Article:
Liz Scharf, an AFCPE-accredited financial counselor with Capstone Community Action, joins Vermont Edition to talk about planning for retirement during a turbulent time in the market and strategies for your savings no matter your financial situation.
What’s causing this turmoil?
Liz Scharf: “It’s pretty much par for the course … to see these big ups and downs in the stock market. I think it’s something that we knew was going to be coming, because we’ve had a very good number of years of getting very high returns on our accounts. And I think we forget, when things are looking really great, we forget the chance of it not always being like that. And then we have corrections.”
What can people do if they're worried about their investments?
Liz Scharf: "The general consensus is to ride it out, sort of ‘stay the course,’ and look at your risk tolerance and age. So looking at [the stock market] on a day-to-day basis, that’s a lot of gambling going on, and a lot of guesswork. The advice never should be, sell your accounts today because something bad happened. Because that’s how the stock market continues to drop, when people panic."
Why the "magic age" of 65 isn’t so magical any more.
Scharf says we think of that age as a retirement milestone, but she adds “we’re not dying at 65. We may live until we’re 90, and so that can be another 25 to 30 years of investment. So you want to make sure that your money that’s in retirement continues to grow.”
Making regular contributions from your paycheck to your retirement is essential.
Scharf says this is the best way to invest: it takes advantage of an employer’s match to what you put in, but it can also take advantage of low times in the market: when the stock market is down, your plan is buying low.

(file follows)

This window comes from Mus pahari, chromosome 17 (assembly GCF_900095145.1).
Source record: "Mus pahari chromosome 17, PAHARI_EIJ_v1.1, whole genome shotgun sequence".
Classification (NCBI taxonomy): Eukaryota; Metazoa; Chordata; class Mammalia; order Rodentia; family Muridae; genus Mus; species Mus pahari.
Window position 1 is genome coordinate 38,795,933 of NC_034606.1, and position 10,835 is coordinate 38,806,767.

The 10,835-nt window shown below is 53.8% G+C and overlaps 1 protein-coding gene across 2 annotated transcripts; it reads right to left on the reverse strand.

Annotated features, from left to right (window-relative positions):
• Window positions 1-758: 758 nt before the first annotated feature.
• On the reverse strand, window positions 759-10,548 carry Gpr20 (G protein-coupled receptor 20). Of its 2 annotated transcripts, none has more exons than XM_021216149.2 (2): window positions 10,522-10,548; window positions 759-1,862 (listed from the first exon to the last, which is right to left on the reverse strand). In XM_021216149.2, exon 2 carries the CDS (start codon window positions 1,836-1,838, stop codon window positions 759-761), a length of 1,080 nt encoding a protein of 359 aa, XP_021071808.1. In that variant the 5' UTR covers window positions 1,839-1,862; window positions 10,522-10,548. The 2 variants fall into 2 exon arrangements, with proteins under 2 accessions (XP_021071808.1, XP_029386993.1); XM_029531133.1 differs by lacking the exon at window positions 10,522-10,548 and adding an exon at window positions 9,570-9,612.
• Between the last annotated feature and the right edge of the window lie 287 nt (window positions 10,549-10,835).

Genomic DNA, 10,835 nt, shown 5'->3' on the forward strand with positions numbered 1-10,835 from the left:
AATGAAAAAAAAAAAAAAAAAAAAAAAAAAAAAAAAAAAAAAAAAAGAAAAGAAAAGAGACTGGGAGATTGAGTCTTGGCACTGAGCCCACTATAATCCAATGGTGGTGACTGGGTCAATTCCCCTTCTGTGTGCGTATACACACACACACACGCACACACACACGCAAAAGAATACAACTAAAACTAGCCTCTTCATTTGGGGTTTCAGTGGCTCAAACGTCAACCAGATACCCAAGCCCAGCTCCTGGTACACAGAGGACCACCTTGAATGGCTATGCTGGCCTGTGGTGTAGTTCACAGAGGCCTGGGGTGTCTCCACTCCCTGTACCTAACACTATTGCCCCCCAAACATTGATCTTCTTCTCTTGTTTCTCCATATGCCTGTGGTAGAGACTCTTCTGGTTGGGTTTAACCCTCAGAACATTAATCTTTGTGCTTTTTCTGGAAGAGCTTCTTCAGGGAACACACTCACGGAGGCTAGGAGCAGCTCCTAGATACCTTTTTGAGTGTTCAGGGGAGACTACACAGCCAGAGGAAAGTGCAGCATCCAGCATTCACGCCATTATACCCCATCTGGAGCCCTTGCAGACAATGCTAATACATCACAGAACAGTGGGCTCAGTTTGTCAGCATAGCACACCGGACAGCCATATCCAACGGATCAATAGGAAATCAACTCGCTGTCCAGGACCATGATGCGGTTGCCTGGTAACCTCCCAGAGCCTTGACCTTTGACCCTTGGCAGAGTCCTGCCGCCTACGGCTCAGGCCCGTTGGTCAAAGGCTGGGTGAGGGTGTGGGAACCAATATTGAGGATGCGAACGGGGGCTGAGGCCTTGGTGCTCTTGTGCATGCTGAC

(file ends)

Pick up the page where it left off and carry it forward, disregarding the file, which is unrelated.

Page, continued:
“Every two weeks, when we’re taking money out of our paycheck, we’re buying our fund at the price that it is. So when the stock market’s down, we’re buying more shares, and when it’s up, we’re buying fewer shares. So over time, we’re building up a portfolio with a number of shares."
Don't have a workplace retirement program? In 2019 your employer may be able to sign up for the Green Mountain Secure Retirement Plan.
Scharf can recommend some apps to help you “see your spending” every week or month, as well by categories like groceries or utilities.
- Mint: Scharf says she personally uses this free app because “it allows you to tie in your accounts for your investments as well as your credit cards and bank accounts, and you get to see it all in one big picture."
- You Need A Budget, or YNAB: Scharf notes this app charges a fee to use and allows you to “assign a job to every dollar of your paycheck.” She says people have "found they have really saved money with it. A lot of my clients really love it.”
- Wally: an app that allows you to take snapshots of your receipts and automatically download that information into a budget.
Listen to the full interview above to Liz Scharf answering questions from Vermonters, and about strategies for savings and short- and long-term investments.
Broadcast live on Monday, Dec. 10, 2018 at noon; rebroadcast at 7 p.m.